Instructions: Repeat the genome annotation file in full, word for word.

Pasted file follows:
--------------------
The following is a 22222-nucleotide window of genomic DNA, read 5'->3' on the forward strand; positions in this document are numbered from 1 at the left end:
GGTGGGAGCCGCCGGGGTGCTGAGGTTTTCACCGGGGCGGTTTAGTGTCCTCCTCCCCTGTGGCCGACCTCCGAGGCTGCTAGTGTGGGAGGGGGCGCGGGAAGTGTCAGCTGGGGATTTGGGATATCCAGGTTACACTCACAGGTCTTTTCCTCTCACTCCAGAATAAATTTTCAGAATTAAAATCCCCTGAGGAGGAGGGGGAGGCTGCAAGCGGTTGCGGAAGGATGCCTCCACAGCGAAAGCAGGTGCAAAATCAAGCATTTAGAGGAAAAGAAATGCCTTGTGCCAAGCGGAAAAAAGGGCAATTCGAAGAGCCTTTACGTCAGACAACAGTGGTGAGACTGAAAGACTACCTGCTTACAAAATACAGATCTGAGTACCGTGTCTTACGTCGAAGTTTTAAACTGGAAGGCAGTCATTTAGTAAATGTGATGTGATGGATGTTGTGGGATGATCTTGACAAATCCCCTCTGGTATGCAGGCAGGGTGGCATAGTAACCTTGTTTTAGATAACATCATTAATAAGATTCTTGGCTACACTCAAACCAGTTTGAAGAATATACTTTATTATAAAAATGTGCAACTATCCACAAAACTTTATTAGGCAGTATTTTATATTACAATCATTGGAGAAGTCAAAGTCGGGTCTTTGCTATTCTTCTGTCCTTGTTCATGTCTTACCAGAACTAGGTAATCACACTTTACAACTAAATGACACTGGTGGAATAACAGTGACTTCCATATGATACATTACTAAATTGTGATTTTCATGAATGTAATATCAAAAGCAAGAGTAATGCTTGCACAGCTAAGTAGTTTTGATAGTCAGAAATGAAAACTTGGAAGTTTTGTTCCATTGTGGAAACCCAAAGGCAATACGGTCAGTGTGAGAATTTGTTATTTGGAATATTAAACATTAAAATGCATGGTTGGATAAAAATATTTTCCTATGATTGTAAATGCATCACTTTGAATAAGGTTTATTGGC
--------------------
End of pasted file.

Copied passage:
The following is a 22222-nucleotide window of genomic DNA, read 5'->3' on the forward strand; positions in this document are numbered from 1 at the left end:
GGTGGGAGCCGCCGGGGTGCTGAGGTTTTCACCGGGGCGGTTTAGTGTCCTCCTCCCCTGTGGCCGACCTCCGAGGCTGCTAGTGTGGGAGGGGGCGCGGGAAGTGTCAGCTGGGGATTTGGGATATCCAGGTTACACTCACAGGTCTTTTCCTCTCACTCCAGAATAAATTTTCAGAATTAAAATCCCCTGAGGAGGAGGGGGAGGCTGCAAGCGGTTGCGGAAGGATGCCTCCACAGCGAAAGCAGGTGCAAAATCAAGCATTTAGAGGAAAAGAAATGCCTTGTGCCAAGCGGAAAAAAGGGCAATTCGAAGAGCCTTTACGTCAGACAACAGTGGTGAGACTGAAAGACTACCTGCTTACAAAATACAGATCTGAGTACCGTGTCTTACGTCGAAGTTTTAAACTGGAAGGCAGTCATTTAGTAAATGTGATGTGATGGATGTTGTGGGATGATCTTGACAAATCCCCTCTGGTATGCAGGCAGGGTGGCATAGTAACCTTGTTTTAGATAACATCATTAATAAGATTCTTGGCTACACTCAAACCAGTTTGAAGAATATACTTTATTATAAAAATGTGCAACTATCCACAAAACTTTATTAGGCAGTATTTTATATTACAATCATTGGAGAAGTCAAAGTCGGGTCTTTGCTATTCTTCTGTCCTTGTTCATGTCTTACCAGAACTAGGTAATCACACTTTACAACTAAATGACACTGGTGGAATAACAGTGACTTCCATATGATACATTACTAAATTGTGATTTTCATGAATGTAATATCAAAAGCAAGAGTAATGCTTGCACAGCTAAGTAGTTTTGATAGTCAGAAATGAAAACTTGGAAGTTTTGTTCCATTGTGGAAACCCAAAGGCAATACGGTCAGTGTGAGAATTTGTTATTTGGAATATTAAACATTAAAATGCATGGTTGGATAAAAATATTTTCCTATGATTGTAAATGCATCACTTTGAATAAGGTTTATTGGC